Node 1 ('01011') Node 2 ('01111') Node 3 ('11011')
Identifier 11111 11011 01011
Mask 11111 11111 11111
AND'd 11111 11011 01011
Filter 01011 01011 01011
Match? False False True

That's better! Make sure your values are correct! So, in the example below we'll use '11111' as the max value and therefore the mask. We'll then use 01011 as the value of the node we're pretending to be and we'll insert these into the correct registers (being Mask 0 and Filter 0.)

Message Acceptance Process

So, two buffers with differing filters... what happens when a message arrives? The basic idea is that a message will hit the first buffer and, if not accepted, attempt to hit the second buffer. The message is then discarded if the second buffer is also configured to not accept this message.

Note: There are also two bits (RXM0 and RXM1) in the RXBnCTRL (where n is either 0 or 1 depending on the buffer) that determine how messages are accepted. Note: My code currently has the ability to set these registers; for the life of me I cannot actually get the chip to function as per the datasheet when these registers are set. If anyone else has succeeded in using the RXM bits successfully then please leave a comment and tell how you did it!

RXM0 RXM0 Description
0 0 [Default] Enable reception of all valid messages as determined by the appropriate acceptance filters. (See the pseudo-code below as to how the masks and filters apply.)
0 1 Only accept standard messages. Filters are useless if the EXIDE bit does not match with this value.
For example, if you put an extended filter on buffer 0 but you disable extended messages to buffer zero with this configuration then that filter will never be used.
1 0 Only accept extended messages. The same rules apply that any standard filters on a buffer with this setting will not be used.
1 1 Receive ALL messages regardless of filters. Also recieve messages that have caused an error during transmission. The fragment of message received in the buffer prior to the error will be brought through. This mode should really only be used for debugging a CAN system.

So, as long as the RXM bits are both set to '0', the message buffers will then process through the following procedure to accept or deny messages.

  for EACH BUFFER b: (initially 0)
    if (MASK 'b' is ZERO) { //mask 0 for buffer 0 and mask 1 for buffer 1
      Accept new message on Buffer b
    } else {
      using FILTERs 0,1 (if b equals 0) OR FILTERs 2,3,4,5 (if b equals 1)
        if (both the message and filter are 'extended') or (both the message and filter are 'standard') then
          for each '1' in MASK as 'x', does FILTER[x] equal message[x]?
            if all match then accept message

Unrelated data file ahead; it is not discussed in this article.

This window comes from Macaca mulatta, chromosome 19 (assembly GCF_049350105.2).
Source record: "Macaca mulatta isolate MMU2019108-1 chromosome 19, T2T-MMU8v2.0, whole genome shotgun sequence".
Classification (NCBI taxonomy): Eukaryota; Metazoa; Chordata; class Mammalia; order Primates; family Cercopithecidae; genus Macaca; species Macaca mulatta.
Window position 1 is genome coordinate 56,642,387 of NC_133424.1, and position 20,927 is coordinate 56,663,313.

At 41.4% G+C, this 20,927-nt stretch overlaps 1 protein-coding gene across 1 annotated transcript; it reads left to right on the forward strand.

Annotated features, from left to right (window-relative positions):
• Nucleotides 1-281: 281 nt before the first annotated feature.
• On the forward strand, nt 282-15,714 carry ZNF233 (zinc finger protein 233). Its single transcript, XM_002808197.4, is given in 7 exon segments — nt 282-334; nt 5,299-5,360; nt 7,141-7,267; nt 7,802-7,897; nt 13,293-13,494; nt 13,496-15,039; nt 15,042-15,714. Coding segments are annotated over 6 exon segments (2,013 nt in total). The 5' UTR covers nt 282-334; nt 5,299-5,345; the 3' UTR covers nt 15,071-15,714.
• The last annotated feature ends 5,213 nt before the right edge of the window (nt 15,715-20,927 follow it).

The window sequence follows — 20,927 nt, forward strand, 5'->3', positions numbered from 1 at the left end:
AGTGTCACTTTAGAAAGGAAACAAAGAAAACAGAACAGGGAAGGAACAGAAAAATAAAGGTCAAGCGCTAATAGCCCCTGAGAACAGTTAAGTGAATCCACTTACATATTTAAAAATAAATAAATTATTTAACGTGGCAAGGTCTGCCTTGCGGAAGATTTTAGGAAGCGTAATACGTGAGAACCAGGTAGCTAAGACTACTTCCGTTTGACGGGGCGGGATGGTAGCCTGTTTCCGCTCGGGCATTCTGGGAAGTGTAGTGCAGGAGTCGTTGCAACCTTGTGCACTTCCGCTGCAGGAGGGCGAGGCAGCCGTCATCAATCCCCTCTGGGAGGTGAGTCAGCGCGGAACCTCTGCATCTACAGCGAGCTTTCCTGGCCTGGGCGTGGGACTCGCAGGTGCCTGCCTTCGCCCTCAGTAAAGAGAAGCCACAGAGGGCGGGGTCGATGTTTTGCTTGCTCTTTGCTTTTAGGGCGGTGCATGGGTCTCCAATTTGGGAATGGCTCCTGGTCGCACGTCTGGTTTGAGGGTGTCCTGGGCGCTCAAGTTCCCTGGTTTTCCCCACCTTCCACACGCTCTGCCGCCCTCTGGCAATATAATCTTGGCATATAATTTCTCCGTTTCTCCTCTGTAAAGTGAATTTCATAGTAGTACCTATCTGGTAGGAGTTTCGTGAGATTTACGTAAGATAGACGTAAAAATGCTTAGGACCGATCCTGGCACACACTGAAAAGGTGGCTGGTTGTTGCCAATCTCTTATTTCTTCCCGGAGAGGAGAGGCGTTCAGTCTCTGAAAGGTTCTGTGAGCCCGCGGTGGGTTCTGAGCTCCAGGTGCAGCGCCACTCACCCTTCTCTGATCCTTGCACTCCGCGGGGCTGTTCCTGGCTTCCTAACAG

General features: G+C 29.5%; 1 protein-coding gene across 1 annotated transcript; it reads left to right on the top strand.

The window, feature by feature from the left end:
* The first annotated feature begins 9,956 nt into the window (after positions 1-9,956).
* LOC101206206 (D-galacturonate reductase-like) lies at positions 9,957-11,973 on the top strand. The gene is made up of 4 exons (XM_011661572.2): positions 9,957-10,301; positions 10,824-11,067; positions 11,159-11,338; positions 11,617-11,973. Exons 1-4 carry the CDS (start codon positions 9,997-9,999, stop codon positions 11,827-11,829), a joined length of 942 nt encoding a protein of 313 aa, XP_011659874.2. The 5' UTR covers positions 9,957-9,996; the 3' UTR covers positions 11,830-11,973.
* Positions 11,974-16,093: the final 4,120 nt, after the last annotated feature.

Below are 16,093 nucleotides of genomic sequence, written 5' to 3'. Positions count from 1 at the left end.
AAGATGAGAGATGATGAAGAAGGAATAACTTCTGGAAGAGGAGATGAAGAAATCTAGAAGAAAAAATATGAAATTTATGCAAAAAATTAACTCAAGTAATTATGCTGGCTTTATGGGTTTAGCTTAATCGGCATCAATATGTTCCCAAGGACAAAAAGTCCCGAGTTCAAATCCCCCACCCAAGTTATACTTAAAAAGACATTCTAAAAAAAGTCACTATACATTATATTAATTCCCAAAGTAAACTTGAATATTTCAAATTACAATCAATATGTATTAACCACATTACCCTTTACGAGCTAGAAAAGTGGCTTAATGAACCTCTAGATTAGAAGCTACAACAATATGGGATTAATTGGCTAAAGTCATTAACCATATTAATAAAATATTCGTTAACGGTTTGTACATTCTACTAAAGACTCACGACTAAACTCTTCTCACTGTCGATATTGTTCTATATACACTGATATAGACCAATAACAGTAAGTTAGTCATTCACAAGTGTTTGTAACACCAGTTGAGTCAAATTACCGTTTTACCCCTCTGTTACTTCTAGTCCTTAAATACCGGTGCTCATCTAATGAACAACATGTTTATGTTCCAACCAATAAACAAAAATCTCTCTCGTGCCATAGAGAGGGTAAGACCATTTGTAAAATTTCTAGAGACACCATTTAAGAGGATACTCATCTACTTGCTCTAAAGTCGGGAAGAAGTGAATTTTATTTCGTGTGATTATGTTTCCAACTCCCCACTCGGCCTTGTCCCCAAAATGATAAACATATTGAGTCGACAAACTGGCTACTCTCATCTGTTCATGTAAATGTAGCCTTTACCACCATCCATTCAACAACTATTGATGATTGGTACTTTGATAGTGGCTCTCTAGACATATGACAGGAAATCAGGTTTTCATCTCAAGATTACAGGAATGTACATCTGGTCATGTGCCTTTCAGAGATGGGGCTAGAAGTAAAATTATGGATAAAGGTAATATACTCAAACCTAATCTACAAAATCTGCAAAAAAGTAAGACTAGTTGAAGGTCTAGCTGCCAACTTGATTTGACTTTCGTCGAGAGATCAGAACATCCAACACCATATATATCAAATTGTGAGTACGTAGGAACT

else check next filter as this filters bits do not match the relevant message bits.
        else check next filter as this filter type does not match this message type.
      if still not accepted then TRY BUFFER 1

A mask is disabled when all its bits are '0'. As soon as a bit is '1' then that mask applies to the relevant buffer. As per the section above, the bits in the filter are then checked against the relevant message bits based on what bits the mask specifies the process to check.

On the contrary, a filter is not 'disabled' when all bits are '0'; instead you have configured two filters, on the buffer related to the mask, which will only permit standard messages where the identifier is zero. If you set the mask on a buffer to anything other than 0 and then don't touch the filters, this will prevent extended messages from coming through (as both filters have '0' as the EXIDE bit) and also prevent any standard messages that do not have an identifier of zero.

In the event that you don't want to receive a specific message type, you must put a mask on both receiving buffers and then an appropriate filter to block out the specific identifier bits. On the contrary, make sure that your masks and filters are smart enough to capture all other data required for your CAN node.

If in doubt, write an 'all-seeing' debugging application to view all traffic on your bus... it'll allow you to diagnose why messages are landing where you might not want them to. As per above, setting both RXM bits to 1 will bypass your filters; this way you don't have to muck around with your own configuration too much. Just make sure you have more than two other nodes on the bus if you want another in Listen mode. Having one node on the bus, or two with one in listen mode, will mean that any message transmitted will stay perpetually on the wire. A message must be consumed by another node for it to disappear.

Storing Masks and Filters on the MCP2515

Scroll up to see the register addresses for the masks and filters. The contents of each of these registers looks as follows:

Filter/Mask Bit 7 Bit 6 Bit 5 Bit 4 Bit 3 Bit 2 Bit 1 Bit 0
Byte 0 (RX[F|M]nSIDH)* SID10 SID09 SID08 SID07 SID06 SID05 SID04 SID03